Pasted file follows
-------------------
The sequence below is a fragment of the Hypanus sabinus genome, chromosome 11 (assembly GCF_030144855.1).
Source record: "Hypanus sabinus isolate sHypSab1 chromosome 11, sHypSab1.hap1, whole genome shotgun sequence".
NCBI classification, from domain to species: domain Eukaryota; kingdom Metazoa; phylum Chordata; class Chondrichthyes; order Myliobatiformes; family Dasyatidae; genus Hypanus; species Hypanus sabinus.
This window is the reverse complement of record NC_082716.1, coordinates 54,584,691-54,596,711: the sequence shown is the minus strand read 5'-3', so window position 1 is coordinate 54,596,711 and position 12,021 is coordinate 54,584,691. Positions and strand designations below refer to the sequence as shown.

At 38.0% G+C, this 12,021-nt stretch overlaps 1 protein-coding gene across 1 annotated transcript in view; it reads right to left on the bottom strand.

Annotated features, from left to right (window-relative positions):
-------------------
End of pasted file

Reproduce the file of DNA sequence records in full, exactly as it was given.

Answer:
The sequence below is a fragment of the Hypanus sabinus genome, chromosome 11 (assembly GCF_030144855.1).
Source record: "Hypanus sabinus isolate sHypSab1 chromosome 11, sHypSab1.hap1, whole genome shotgun sequence".
NCBI classification, from domain to species: domain Eukaryota; kingdom Metazoa; phylum Chordata; class Chondrichthyes; order Myliobatiformes; family Dasyatidae; genus Hypanus; species Hypanus sabinus.
This window is the reverse complement of record NC_082716.1, coordinates 54,584,691-54,596,711: the sequence shown is the minus strand read 5'-3', so window position 1 is coordinate 54,596,711 and position 12,021 is coordinate 54,584,691. Positions and strand designations below refer to the sequence as shown.

At 38.0% G+C, this 12,021-nt stretch overlaps 1 protein-coding gene across 1 annotated transcript in view; it reads right to left on the bottom strand.

Annotated features, from left to right (window-relative positions):